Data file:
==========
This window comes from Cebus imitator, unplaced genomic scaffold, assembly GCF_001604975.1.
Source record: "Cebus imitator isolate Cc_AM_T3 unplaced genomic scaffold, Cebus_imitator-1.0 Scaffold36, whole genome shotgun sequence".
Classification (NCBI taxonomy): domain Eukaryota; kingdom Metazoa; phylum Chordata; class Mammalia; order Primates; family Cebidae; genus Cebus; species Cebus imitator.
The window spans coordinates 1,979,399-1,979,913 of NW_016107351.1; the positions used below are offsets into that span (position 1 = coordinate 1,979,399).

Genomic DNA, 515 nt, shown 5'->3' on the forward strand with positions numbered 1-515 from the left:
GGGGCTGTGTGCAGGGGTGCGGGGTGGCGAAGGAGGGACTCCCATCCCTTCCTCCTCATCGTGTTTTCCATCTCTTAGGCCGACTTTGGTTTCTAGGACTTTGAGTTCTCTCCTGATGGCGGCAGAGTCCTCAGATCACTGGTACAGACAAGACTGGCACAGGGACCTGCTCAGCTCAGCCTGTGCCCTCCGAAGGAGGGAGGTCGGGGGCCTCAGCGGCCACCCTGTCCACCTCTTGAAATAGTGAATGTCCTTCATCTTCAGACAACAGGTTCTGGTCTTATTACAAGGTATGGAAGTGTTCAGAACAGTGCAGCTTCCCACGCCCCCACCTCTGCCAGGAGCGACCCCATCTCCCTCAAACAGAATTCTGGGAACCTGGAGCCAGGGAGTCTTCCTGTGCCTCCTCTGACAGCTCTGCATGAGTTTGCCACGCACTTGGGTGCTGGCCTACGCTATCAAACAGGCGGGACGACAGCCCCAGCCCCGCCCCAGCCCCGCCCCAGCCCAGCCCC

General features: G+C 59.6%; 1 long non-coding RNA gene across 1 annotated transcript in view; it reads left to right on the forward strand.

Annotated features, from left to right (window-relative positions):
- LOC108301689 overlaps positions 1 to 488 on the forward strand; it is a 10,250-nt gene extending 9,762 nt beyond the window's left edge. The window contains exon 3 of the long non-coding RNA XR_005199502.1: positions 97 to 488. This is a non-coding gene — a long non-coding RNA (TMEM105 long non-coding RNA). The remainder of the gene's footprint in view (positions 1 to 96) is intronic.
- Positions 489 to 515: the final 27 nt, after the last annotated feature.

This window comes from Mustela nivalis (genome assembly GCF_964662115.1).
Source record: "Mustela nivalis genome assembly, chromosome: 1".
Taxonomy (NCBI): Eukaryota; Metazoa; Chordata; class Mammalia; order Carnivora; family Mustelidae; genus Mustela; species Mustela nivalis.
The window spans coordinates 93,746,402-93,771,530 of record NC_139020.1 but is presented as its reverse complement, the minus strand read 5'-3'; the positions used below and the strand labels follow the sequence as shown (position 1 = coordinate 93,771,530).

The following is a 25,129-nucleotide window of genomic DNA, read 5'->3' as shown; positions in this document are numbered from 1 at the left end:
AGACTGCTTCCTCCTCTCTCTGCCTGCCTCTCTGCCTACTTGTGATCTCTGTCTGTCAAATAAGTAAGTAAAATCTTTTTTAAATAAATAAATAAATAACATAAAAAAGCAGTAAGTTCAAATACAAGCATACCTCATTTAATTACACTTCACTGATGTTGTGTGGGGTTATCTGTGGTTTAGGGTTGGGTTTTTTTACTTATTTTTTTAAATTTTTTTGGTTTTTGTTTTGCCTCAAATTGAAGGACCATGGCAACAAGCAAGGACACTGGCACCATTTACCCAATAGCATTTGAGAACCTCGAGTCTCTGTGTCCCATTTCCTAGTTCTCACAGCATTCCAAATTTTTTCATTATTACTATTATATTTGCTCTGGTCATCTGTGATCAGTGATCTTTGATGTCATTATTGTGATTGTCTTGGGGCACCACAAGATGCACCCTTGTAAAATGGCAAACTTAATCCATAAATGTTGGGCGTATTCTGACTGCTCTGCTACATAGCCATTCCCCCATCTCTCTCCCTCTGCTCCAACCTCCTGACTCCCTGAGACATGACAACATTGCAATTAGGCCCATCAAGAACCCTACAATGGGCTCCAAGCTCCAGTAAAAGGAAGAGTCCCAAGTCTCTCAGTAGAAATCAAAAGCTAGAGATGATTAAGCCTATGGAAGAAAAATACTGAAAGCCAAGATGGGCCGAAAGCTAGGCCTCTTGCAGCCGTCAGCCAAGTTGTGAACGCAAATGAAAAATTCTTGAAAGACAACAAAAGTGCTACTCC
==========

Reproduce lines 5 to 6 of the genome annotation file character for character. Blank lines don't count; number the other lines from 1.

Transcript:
Genomic DNA, 515 nt, shown 5'->3' on the forward strand with positions numbered 1-515 from the left:
GGGGCTGTGTGCAGGGGTGCGGGGTGGCGAAGGAGGGACTCCCATCCCTTCCTCCTCATCGTGTTTTCCATCTCTTAGGCCGACTTTGGTTTCTAGGACTTTGAGTTCTCTCCTGATGGCGGCAGAGTCCTCAGATCACTGGTACAGACAAGACTGGCACAGGGACCTGCTCAGCTCAGCCTGTGCCCTCCGAAGGAGGGAGGTCGGGGGCCTCAGCGGCCACCCTGTCCACCTCTTGAAATAGTGAATGTCCTTCATCTTCAGACAACAGGTTCTGGTCTTATTACAAGGTATGGAAGTGTTCAGAACAGTGCAGCTTCCCACGCCCCCACCTCTGCCAGGAGCGACCCCATCTCCCTCAAACAGAATTCTGGGAACCTGGAGCCAGGGAGTCTTCCTGTGCCTCCTCTGACAGCTCTGCATGAGTTTGCCACGCACTTGGGTGCTGGCCTACGCTATCAAACAGGCGGGACGACAGCCCCAGCCCCGCCCCAGCCCCGCCCCAGCCCAGCCCC